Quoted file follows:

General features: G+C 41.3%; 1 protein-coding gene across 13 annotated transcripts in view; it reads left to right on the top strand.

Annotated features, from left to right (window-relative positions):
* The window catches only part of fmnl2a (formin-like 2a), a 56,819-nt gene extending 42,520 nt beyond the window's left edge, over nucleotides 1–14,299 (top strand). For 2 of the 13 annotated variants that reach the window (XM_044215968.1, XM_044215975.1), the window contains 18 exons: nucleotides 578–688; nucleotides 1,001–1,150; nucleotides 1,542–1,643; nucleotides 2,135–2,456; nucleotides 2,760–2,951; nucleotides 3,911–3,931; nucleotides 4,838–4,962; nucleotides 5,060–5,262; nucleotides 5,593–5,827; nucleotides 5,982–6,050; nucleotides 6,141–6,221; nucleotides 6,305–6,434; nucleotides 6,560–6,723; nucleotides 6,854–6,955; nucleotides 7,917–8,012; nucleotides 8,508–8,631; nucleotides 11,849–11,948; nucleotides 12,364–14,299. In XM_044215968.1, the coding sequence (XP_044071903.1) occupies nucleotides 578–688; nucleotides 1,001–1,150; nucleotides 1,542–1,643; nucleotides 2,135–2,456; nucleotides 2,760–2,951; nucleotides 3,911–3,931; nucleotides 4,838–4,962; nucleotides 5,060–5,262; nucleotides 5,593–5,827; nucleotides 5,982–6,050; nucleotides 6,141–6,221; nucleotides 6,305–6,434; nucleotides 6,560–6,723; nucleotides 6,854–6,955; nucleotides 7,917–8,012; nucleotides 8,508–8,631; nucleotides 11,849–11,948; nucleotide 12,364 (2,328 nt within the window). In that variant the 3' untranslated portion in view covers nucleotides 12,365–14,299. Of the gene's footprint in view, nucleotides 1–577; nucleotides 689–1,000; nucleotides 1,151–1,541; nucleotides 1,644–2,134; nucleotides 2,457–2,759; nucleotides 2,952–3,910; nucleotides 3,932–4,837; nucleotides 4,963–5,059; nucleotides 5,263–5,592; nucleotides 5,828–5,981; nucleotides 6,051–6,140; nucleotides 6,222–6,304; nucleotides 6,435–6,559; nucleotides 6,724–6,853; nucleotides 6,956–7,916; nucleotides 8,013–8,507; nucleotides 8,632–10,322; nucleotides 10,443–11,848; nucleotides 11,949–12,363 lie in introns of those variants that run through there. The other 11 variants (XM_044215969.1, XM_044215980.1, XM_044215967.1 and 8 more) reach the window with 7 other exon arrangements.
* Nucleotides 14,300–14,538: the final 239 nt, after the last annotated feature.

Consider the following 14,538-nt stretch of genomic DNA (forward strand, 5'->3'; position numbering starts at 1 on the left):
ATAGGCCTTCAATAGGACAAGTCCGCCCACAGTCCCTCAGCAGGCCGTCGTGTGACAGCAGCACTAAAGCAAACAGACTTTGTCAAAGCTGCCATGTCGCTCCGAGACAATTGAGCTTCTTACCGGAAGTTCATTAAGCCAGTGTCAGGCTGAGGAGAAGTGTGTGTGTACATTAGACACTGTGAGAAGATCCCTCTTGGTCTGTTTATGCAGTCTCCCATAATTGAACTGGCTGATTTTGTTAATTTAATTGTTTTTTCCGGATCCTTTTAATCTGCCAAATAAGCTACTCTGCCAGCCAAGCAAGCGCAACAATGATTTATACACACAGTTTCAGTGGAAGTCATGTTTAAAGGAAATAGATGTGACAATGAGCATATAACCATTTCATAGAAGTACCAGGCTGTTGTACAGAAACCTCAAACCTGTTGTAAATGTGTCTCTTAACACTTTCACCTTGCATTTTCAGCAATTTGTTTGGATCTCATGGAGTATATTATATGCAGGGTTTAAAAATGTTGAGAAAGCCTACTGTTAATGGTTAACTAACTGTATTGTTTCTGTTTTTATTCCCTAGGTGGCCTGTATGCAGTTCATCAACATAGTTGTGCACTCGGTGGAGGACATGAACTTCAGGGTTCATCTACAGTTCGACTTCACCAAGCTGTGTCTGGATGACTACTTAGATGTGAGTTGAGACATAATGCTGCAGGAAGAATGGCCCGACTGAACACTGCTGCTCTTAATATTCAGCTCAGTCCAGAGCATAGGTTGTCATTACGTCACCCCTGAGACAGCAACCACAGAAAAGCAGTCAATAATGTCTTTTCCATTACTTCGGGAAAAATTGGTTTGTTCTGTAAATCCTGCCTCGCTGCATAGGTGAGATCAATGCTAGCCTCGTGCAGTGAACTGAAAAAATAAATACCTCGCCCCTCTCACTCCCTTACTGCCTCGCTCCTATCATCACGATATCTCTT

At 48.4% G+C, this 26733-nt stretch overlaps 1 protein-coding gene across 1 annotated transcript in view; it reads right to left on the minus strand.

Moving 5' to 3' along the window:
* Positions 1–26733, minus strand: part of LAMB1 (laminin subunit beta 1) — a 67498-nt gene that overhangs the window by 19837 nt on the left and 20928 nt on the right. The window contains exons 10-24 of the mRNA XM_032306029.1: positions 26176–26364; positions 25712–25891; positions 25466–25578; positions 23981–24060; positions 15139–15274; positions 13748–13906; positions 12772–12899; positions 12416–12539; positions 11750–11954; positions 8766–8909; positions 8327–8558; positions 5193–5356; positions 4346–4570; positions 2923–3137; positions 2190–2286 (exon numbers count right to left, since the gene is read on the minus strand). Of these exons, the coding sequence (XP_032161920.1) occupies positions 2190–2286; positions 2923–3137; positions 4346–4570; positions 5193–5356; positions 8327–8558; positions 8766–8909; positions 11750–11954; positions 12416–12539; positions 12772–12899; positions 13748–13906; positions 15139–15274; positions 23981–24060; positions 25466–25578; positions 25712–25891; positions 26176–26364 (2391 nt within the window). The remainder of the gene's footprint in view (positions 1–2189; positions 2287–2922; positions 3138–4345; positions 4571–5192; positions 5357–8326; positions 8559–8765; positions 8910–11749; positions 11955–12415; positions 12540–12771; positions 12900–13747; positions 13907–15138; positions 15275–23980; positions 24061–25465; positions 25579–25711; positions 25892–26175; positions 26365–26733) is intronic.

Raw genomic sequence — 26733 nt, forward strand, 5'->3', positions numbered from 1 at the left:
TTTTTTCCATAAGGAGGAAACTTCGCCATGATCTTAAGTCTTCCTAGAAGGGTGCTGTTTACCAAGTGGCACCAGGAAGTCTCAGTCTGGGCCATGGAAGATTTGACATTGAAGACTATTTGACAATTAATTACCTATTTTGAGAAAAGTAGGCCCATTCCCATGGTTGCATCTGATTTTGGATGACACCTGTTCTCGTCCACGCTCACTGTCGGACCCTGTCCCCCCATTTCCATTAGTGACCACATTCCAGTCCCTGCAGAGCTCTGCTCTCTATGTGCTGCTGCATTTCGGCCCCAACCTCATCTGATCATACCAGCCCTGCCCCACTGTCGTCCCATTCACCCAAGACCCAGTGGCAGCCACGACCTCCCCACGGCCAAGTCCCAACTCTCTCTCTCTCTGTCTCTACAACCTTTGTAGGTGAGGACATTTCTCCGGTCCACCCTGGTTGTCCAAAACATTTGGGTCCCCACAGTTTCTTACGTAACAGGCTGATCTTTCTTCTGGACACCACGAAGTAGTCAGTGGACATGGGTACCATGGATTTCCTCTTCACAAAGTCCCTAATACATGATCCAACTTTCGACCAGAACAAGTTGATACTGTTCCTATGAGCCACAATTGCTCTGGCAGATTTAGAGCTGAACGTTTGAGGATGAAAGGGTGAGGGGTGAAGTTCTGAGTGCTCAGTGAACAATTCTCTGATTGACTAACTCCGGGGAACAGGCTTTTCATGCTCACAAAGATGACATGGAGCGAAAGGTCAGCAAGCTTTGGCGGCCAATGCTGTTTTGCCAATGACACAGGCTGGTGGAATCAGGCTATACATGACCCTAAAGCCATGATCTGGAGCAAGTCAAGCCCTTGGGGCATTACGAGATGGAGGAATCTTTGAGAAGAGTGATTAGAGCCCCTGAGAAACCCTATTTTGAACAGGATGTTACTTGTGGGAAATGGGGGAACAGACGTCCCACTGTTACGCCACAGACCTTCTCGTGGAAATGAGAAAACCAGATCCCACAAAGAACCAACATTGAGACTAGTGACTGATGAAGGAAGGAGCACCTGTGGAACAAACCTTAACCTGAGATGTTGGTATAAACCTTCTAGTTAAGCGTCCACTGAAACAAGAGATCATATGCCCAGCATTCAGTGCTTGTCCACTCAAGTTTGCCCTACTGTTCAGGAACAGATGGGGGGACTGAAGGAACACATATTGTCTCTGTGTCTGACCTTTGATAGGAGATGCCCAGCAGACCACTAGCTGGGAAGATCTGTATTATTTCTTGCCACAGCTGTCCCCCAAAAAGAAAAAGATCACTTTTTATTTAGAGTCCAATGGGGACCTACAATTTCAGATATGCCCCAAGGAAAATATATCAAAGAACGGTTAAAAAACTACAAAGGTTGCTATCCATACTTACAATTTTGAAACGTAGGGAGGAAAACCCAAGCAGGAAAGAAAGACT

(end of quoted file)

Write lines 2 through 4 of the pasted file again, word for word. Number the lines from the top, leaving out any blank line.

Annotated features, from left to right (window-relative positions):
* The window catches only part of fmnl2a (formin-like 2a), a 56,819-nt gene extending 42,520 nt beyond the window's left edge, over nucleotides 1–14,299 (top strand). For 2 of the 13 annotated variants that reach the window (XM_044215968.1, XM_044215975.1), the window contains 18 exons: nucleotides 578–688; nucleotides 1,001–1,150; nucleotides 1,542–1,643; nucleotides 2,135–2,456; nucleotides 2,760–2,951; nucleotides 3,911–3,931; nucleotides 4,838–4,962; nucleotides 5,060–5,262; nucleotides 5,593–5,827; nucleotides 5,982–6,050; nucleotides 6,141–6,221; nucleotides 6,305–6,434; nucleotides 6,560–6,723; nucleotides 6,854–6,955; nucleotides 7,917–8,012; nucleotides 8,508–8,631; nucleotides 11,849–11,948; nucleotides 12,364–14,299. In XM_044215968.1, the coding sequence (XP_044071903.1) occupies nucleotides 578–688; nucleotides 1,001–1,150; nucleotides 1,542–1,643; nucleotides 2,135–2,456; nucleotides 2,760–2,951; nucleotides 3,911–3,931; nucleotides 4,838–4,962; nucleotides 5,060–5,262; nucleotides 5,593–5,827; nucleotides 5,982–6,050; nucleotides 6,141–6,221; nucleotides 6,305–6,434; nucleotides 6,560–6,723; nucleotides 6,854–6,955; nucleotides 7,917–8,012; nucleotides 8,508–8,631; nucleotides 11,849–11,948; nucleotide 12,364 (2,328 nt within the window). In that variant the 3' untranslated portion in view covers nucleotides 12,365–14,299. Of the gene's footprint in view, nucleotides 1–577; nucleotides 689–1,000; nucleotides 1,151–1,541; nucleotides 1,644–2,134; nucleotides 2,457–2,759; nucleotides 2,952–3,910; nucleotides 3,932–4,837; nucleotides 4,963–5,059; nucleotides 5,263–5,592; nucleotides 5,828–5,981; nucleotides 6,051–6,140; nucleotides 6,222–6,304; nucleotides 6,435–6,559; nucleotides 6,724–6,853; nucleotides 6,956–7,916; nucleotides 8,013–8,507; nucleotides 8,632–10,322; nucleotides 10,443–11,848; nucleotides 11,949–12,363 lie in introns of those variants that run through there. The other 11 variants (XM_044215969.1, XM_044215980.1, XM_044215967.1 and 8 more) reach the window with 7 other exon arrangements.
* Nucleotides 14,300–14,538: the final 239 nt, after the last annotated feature.